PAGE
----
Depending on what develops after future collaborations, South Korea could start to assert itself as another worthy player catching up to China. Additionally, the progress could benefit people in both Asia and North America. However, since these collaborations are in the early stages, unforeseen challenges could always spring up.
Organizations are investigating using VR in employee safety programs—entities could fill marketplace niches for those customers.
Singapore Is Examining New Ways To Increase Influence
Many current applications of VR and AR focus on pure entertainment. But, a project in Singapore demonstrated the educational and marketing worthiness of the technology with an innovative, hotel-based launch. The goal was to promote Conrad Maldives Rangali Island, which is Hilton’s flagship property in the Asia-Pacific region.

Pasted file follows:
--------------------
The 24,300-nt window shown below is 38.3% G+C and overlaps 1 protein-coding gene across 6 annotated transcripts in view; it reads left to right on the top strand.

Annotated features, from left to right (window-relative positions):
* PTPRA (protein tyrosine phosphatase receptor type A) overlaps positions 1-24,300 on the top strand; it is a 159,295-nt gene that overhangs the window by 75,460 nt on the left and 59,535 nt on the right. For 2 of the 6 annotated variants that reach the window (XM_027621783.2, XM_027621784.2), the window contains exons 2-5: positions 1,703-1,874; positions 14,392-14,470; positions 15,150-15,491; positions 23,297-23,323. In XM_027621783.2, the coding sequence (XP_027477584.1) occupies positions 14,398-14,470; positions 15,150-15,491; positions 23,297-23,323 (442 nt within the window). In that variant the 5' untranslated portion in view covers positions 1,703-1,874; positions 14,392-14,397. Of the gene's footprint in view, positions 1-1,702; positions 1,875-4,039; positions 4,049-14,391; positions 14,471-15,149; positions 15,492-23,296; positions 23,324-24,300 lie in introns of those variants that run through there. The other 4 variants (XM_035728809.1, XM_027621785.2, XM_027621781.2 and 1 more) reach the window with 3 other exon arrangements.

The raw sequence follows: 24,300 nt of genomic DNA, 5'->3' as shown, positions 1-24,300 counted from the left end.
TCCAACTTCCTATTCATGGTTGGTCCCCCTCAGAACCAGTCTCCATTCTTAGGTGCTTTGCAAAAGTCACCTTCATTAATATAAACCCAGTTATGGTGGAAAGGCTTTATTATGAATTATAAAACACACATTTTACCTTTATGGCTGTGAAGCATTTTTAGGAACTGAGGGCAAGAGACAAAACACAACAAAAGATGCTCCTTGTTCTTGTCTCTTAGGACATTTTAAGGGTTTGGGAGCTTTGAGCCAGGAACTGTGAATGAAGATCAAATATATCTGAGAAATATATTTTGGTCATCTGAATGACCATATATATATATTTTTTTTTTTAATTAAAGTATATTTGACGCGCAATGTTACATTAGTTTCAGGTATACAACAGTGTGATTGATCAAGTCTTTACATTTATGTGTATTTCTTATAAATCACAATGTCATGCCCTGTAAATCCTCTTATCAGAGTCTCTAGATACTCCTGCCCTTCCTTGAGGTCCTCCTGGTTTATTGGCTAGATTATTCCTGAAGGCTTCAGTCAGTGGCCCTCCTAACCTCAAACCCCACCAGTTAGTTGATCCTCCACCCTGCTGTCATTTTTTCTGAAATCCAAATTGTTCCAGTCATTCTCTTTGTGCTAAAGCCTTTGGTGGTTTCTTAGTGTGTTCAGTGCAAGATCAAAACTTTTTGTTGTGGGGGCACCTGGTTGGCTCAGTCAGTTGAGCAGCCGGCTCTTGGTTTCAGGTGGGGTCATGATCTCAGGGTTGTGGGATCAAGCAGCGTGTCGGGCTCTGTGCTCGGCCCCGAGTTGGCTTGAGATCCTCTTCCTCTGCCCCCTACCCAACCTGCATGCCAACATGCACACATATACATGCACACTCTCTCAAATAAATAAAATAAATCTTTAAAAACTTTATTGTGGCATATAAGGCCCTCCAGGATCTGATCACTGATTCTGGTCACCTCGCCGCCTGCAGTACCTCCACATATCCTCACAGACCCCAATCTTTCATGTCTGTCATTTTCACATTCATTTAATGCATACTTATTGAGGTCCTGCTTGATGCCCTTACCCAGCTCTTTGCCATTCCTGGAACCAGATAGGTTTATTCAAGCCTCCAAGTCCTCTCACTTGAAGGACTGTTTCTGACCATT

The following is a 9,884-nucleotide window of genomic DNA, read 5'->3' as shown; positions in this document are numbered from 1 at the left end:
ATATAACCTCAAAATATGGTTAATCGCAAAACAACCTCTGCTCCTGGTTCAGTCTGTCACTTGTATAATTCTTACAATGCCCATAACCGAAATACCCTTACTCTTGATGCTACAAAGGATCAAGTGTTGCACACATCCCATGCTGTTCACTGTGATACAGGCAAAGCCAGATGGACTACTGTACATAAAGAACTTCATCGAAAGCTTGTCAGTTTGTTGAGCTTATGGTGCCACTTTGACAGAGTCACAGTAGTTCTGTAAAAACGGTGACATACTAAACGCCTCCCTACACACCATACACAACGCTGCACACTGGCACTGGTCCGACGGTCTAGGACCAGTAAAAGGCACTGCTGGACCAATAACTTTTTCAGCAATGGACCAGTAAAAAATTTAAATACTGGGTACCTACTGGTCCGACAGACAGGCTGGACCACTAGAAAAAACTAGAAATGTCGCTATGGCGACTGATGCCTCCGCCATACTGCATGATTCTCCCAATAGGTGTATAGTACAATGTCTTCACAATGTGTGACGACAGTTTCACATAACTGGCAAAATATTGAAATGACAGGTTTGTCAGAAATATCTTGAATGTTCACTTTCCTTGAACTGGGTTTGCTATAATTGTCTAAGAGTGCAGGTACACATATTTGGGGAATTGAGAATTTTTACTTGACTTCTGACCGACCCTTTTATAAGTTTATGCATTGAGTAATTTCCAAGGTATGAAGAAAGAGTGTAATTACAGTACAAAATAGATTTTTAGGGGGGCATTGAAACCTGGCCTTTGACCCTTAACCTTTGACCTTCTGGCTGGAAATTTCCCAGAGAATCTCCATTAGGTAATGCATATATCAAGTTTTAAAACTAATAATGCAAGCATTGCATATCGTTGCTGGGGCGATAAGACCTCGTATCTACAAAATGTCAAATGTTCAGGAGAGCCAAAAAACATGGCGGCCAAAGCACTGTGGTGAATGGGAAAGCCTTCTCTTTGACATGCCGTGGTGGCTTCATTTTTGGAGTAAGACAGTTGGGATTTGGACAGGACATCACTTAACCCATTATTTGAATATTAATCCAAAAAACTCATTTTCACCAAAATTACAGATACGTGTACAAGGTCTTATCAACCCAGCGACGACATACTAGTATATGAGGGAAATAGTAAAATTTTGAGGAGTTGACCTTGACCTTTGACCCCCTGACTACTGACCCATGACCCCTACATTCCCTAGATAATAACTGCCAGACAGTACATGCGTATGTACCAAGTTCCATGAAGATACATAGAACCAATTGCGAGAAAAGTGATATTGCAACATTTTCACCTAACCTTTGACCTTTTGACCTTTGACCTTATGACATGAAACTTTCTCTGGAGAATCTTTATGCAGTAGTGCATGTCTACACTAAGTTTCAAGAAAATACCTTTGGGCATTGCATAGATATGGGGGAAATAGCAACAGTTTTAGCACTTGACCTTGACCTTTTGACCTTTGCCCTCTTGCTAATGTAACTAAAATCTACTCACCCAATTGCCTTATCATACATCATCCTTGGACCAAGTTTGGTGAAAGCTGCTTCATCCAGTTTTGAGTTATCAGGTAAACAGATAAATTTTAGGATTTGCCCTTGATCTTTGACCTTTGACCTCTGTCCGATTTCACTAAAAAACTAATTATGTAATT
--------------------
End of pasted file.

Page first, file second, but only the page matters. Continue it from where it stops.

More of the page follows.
The hotel has an entire floor located underwater. People can experience what it’s like to stay in the luxury hotel by getting immersed in a VR experience, emphasizing how the property helps people connect with nature.
Singapore is also using these new technologies to educate people by making them relevant to museum installations. In one showcase at the National Museum of Singapore, people could interact with the exhibits through nearly 20 VR elements. All over the world, museum representatives continually look for ways to engage guests and keep them interested. Singapore’s efforts show what’s possible.
VR arcades are also cropping up all over Singapore and are popular with people from various age groups. But between software licenses and hardware, these entertainment centers are expensive to operate.